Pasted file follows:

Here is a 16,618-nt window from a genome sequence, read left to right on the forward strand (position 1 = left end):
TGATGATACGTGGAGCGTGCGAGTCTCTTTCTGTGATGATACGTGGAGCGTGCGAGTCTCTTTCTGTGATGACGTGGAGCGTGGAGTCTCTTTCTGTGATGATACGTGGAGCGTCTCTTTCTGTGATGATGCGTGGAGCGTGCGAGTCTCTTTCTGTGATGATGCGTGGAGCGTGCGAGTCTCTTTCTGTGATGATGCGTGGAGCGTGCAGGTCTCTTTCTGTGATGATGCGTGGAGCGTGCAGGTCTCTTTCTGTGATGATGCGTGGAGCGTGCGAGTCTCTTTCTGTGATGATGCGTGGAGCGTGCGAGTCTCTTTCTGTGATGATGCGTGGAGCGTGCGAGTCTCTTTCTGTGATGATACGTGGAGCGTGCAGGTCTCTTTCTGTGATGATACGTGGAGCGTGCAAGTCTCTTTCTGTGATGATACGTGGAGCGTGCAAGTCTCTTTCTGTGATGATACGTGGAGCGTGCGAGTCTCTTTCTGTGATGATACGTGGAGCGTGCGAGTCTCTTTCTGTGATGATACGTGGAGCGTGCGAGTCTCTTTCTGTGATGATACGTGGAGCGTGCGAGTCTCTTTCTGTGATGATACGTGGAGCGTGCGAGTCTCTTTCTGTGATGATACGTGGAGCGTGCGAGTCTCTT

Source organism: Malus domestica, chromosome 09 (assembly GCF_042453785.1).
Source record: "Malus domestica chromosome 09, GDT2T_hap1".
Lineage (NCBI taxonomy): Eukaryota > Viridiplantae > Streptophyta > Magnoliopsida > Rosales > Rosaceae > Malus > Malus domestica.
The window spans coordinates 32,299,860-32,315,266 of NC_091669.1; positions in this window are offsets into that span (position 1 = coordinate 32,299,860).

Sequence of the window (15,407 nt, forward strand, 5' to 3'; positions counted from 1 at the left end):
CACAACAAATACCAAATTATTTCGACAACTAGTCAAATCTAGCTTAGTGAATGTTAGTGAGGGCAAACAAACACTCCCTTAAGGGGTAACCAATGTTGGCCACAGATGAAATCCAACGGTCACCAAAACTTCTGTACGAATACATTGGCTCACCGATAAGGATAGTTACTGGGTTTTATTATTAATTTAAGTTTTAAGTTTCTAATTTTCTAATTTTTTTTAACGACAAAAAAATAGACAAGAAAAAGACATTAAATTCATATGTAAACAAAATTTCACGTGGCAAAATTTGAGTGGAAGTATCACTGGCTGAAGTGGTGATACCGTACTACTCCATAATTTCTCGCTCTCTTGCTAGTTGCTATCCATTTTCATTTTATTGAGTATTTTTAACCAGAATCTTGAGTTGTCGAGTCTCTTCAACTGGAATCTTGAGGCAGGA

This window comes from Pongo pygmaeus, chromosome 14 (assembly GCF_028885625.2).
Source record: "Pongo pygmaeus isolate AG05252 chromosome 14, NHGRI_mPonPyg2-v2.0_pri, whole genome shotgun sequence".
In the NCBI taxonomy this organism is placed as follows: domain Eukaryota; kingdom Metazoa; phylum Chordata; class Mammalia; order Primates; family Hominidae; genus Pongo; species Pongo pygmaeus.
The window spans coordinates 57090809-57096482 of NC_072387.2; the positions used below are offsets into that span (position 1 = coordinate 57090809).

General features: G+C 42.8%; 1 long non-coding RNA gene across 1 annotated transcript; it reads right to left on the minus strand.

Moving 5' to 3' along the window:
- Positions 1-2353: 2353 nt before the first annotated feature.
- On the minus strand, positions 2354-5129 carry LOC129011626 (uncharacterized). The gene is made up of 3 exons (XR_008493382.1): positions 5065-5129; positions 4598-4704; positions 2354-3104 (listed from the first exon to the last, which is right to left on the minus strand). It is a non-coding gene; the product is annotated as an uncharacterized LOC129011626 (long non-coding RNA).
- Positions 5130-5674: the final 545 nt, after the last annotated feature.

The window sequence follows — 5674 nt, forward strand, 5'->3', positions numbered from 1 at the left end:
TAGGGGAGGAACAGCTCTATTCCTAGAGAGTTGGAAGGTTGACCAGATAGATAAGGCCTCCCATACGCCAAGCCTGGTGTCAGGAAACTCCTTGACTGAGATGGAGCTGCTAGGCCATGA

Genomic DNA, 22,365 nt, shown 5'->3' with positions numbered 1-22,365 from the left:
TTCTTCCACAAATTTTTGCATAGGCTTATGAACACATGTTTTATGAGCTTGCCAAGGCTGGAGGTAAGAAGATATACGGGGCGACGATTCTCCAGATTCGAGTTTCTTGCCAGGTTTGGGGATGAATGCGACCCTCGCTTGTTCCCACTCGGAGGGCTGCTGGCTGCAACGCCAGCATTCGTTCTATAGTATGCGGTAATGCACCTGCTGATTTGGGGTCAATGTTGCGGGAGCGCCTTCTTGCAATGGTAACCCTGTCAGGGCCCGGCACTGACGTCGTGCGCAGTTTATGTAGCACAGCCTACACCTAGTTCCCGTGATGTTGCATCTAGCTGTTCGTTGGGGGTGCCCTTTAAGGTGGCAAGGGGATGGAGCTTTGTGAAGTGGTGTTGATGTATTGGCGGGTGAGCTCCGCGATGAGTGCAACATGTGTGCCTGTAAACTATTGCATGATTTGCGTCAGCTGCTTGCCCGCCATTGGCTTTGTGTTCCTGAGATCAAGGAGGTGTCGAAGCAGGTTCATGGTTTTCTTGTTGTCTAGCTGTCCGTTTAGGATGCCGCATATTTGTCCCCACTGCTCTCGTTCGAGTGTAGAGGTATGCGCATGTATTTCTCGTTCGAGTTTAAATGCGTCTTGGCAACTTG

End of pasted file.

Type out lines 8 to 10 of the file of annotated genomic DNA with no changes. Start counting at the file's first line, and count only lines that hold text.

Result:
CACAACAAATACCAAATTATTTCGACAACTAGTCAAATCTAGCTTAGTGAATGTTAGTGAGGGCAAACAAACACTCCCTTAAGGGGTAACCAATGTTGGCCACAGATGAAATCCAACGGTCACCAAAACTTCTGTACGAATACATTGGCTCACCGATAAGGATAGTTACTGGGTTTTATTATTAATTTAAGTTTTAAGTTTCTAATTTTCTAATTTTTTTTAACGACAAAAAAATAGACAAGAAAAAGACATTAAATTCATATGTAAACAAAATTTCACGTGGCAAAATTTGAGTGGAAGTATCACTGGCTGAAGTGGTGATACCGTACTACTCCATAATTTCTCGCTCTCTTGCTAGTTGCTATCCATTTTCATTTTATTGAGTATTTTTAACCAGAATCTTGAGTTGTCGAGTCTCTTCAACTGGAATCTTGAGGCAGGA

This window comes from Pongo pygmaeus, chromosome 14 (assembly GCF_028885625.2).
Source record: "Pongo pygmaeus isolate AG05252 chromosome 14, NHGRI_mPonPyg2-v2.0_pri, whole genome shotgun sequence".